Virtuoso grad shares theatre with ukulele


Courtesy Grace Diaz-Herrera

Narciso Lobo has been playing the ukelele for nine years and has drawn in viewers and subscribers for his songs on YouTube and at ukelele festivals.


Columbia has always been a place where students can be themselves and express their art freely, said alumnus Narciso Lobo, a singer/songwriter, ukulele player, actor and 1995 graduate with a bachelor’s in theatre.

The Chicago-raised alum hits the stage again after a long haitus in Sideshow Theatre Company’s “No More Sad Things” at Victory Gardens, 2433 N. Lincoln Ave., starting Nov. 15, in which he acts as both the narrator and the musical director. 

Lobo has many accomplishments under his belt since attending Columbia. He released a full-length album called Kuya along with his ukulele EP, Little Brother, which is dedicated to his brother, both released March 21.

Lobo describes his musical style as Americana and said when he started making music he wanted to sound like Sam Cooke. 

“What comes out is a country thing without the twang,” he said about his voice. “I’ve learned not to argue with the muse.”

Lobo studied theatre in college but is now best known for his ukulele music. He fell in love with the instrument instantly after hearing it at Old Town School of Folk Music in 2006. 

The ukulele led Lobo to YouTube, where he posted his original song “Thank You For Leaving Me” in 2007. He said the song was featured on YouTube’s front page the next day. It was the first ukulele song featured on YouTube’s U.S. site, and has garnered more than 1.3 million views since.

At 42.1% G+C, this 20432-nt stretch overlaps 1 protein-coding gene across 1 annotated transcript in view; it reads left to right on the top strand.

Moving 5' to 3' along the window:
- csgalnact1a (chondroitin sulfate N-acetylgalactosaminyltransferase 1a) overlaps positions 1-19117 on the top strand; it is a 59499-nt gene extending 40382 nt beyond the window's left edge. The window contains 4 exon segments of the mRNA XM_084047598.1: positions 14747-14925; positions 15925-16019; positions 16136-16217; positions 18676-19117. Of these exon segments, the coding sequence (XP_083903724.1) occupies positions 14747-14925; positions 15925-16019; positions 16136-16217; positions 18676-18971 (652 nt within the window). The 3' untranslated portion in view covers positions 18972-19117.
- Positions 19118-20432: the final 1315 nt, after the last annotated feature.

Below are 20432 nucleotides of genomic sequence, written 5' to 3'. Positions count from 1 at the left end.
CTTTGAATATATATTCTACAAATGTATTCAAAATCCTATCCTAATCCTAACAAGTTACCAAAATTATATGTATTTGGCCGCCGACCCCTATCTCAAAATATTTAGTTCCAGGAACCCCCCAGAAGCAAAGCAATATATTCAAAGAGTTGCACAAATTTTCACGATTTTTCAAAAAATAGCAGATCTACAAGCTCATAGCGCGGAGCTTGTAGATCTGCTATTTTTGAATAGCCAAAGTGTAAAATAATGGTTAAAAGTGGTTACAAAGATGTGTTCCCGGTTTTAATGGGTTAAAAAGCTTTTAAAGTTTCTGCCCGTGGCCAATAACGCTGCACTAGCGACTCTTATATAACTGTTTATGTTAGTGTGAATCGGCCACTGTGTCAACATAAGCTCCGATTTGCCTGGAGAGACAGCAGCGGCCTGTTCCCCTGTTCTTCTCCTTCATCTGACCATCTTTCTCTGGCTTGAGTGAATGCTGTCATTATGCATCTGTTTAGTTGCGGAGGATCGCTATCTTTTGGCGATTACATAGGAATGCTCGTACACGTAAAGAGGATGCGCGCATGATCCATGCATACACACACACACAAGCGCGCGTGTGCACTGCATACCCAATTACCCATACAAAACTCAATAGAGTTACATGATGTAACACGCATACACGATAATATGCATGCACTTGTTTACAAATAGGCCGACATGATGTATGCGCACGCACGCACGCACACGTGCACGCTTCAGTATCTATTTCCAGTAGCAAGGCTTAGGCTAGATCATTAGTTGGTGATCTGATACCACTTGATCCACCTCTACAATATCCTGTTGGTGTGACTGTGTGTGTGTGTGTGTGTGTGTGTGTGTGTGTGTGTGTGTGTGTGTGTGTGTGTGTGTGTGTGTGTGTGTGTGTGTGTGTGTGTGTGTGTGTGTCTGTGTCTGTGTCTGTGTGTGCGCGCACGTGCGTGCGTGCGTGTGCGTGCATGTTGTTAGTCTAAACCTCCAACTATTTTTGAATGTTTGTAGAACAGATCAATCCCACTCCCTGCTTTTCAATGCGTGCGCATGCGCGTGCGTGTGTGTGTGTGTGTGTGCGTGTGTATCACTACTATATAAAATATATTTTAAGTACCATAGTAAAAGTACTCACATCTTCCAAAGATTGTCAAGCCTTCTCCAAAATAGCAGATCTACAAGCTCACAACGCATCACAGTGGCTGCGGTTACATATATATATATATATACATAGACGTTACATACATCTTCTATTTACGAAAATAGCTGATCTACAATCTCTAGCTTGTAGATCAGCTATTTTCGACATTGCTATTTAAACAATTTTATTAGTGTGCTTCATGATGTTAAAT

“It was absolutely surreal. I kind of freaked out,” Lobo said. “I took a look back at how my musical life had led me to that point.”

Lobo said he had been in bands before, including one at Columbia. After his YouTube success, he devoted his time to music and stopped acting.

“It’s obvious this is where the universe wants me to be,” he said.

Fast forward seven years, and Lobo is back in Sideshow’s “No More Sad Things,” written by Hansol Jung and directed by Elly Green. Lobo is combining his music and acting passion in his role as Guidebook, the narrator and musical director. 

The show is about an unlikely connection between a girl and a boy who meet on vacation in Maui, Hawaii. Lobo said returning to theater after a long break was a welcome change.

“I was nervous and excited,” Lobo said. “But after a couple of days [it was like] I put on my old pair of comfortable shoes, and [it was] smooth sailing.”

Katy Collins, artistic associate for Sideshow, plays Jessiee in the play and said she loves being part of the show and working with Lobo. She added it was exciting to watch Lobo play and see how he incorporates his musical talents into the show because she also plays the ukulele.

“There is a lot to explore and nonliteral stuff in the text,” Collins said. “He does a great job bringing the ideas to the table.”

Collins said there are only three characters on stage during the show—she, Lobo and George Infantado, who plays the boy Kahekili—creating an intimate relationship with all the actors and allowing them to be open and forthcoming about the show’s creative process. Lobo said “No More Sad Things” was the right show to get him to get back into theatre because his character plays the ukulele.

Elly Green, director of “No More Sad Things” said the show is a poetic romantic comedy. She feels the Guidebook role fits Lobo perfectly, which rarely happens, she added.

“I am so thrilled we found him,” Green said. “He is our guide for the play.”

Green said that Lobo brings confidence and energy to the show. 

“We can give over the ownership of [music] to [Lobo],” Green said.

Lobo is proud of his time at Columbia and will carry with him what he has learned until the end of his days, he said.

“I love the fact that Columbia is weird,” Lobo said. “It was okay to be yourself—[that’s] the biggest lesson Columbia taught me.”

“No More Sad Things” is scheduled to run Nov. 15 to Dec. 20 at Victory Gardens Theater, 2433 N. Lincoln Ave. Purchase tickets at